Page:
|BETWEEN THE LINES|
By David Hedges
Where Is Don Blankenship's Outrage?
When business publications regularly put West Virginia at 49th or 50th in one ranking or another, they go crazy.
The so-called "pro-business" element in our state routinely cites the latest ranking as reason for:
a) Cleaning up the courts
b) Changing the composition of the legislature
c) Cleaning up the courts (they cite this one so often I put it in here twice), or,
d) Shutting down The Charleston Gazette
They send out press releases, because most of them, like Don Blankenship, live elsewhere. They don't want to travel here to hold a press conference. They try to run West Virginia from their mansions out of state. Or sometimes they just have someone from the state chamber of commerce make their announcement for them.
But West Virginia recently placed 50th in a ranking of the 50 states, and there was nary a peep to be heard from the right-wing fringe that consistently ranks profits above people.
This ranking came from what is perhaps the nation's most respected business publication, Forbes magazine.
Forbes ranked West Virginia 50th - dead last - in a ranking of "green" states. The rankings appeared in the Oct. 17 issue and put Mississippi (you knew it), Louisiana, Alabama and Indiana just ahead of West Virginia.
About these states, the magazine said: "All suffer from a mix of toxic waste, lots of pollution and consumption, and no clear plans to do anything about it. Expect them to remain that way."
The rankings weighted six areas equally using data compiled by such organizations as the American Lung Association and the EPA, and considered each state's carbon footprint, air quality, water quality, hazardous waste management, policy initiatives and energy consumption.
The five states that fared the best were Vermont, Oregon, Washington, Hawaii and Maryland. Now sit back and take a deep breath of smelly air and consider this: New Jersey and New York were both in the top 10. Now who's wild and wonderful?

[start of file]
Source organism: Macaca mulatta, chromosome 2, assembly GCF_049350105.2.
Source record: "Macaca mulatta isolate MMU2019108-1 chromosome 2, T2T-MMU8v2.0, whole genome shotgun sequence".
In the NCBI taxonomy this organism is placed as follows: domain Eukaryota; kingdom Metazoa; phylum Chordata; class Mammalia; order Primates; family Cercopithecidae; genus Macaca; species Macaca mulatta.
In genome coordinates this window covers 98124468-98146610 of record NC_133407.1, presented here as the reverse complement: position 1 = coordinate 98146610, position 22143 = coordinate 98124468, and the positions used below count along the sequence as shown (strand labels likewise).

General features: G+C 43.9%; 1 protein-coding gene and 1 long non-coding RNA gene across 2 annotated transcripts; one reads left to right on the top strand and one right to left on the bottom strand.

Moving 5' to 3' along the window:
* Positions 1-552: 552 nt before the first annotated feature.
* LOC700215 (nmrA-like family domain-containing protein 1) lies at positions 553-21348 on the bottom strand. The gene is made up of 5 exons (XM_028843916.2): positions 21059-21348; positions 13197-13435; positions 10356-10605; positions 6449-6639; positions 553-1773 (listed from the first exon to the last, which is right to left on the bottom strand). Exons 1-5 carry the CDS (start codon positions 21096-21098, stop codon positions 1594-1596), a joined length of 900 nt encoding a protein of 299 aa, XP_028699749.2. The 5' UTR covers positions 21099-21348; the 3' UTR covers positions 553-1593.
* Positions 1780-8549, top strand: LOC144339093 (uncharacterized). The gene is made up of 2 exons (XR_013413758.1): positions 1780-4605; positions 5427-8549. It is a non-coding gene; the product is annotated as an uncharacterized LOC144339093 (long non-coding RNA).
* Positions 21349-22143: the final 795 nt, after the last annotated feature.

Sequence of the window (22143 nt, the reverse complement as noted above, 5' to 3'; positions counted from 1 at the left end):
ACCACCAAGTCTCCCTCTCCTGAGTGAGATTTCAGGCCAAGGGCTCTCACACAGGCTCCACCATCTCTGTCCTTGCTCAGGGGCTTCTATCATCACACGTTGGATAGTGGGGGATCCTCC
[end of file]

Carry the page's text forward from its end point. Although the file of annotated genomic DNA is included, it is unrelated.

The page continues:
So where was Don Blankenship when the news about West Virginia's sorry ranking came out? Probably ripping the top off a mountain somewhere and dumping the rubble into the nearest stream.
He didn't have time to issue a statement.
And where was chamber of commerce mouthpiece Steve Roberts?
Probably writing up a new legislative proposal to make it harder for some single mother harmed by a quack doctor with six luxury cars to be reimbursed for her injuries, or to make it more difficult for West Virginia residents to stop out of state mineral owners from running roughshod over their property.
And what about Bray Cary, who bought up half the TV stations in the state so he could put himself on the air to promote his own right-wing political agenda?
Cary even flew to Oklahoma to interview the gas company owner after a record-setting verdict in Roane County. He did give the lawyer for the other side, a fellow who lives in West Virginia, five minutes to tell his side. That's fair and balanced media, West Virginia-style. Anyway, he's been silent.
And where, pray tell, has Governor Manchin been?
Maybe that "Wild, Wonderful West Virginia" slogan we dumped years ago and now want to bring back was out of line after all. If we are the most polluted state in the union, perhaps we had better go back to the "Open for Business" slogan, except change it to "Open for Business and Pollution that No One Else Would Tolerate."
But Governor Manchin isn't just sitting still. He has done something. At the urging of coal lobbyists, he has proposed that the state's list of 303 protected streams be reduced to 156.
Heck, when you're already 50th out of 50, what do you have to lose? Maybe they could add Washington, D.C., or Puerto Rico and we'd be 51st or 52nd.
You'd think being last in a ranking by a national business magazine would bring about a lot of fussing. It always has before.
Not this time. No one said a word.
Where is Don Blankenship when you need him?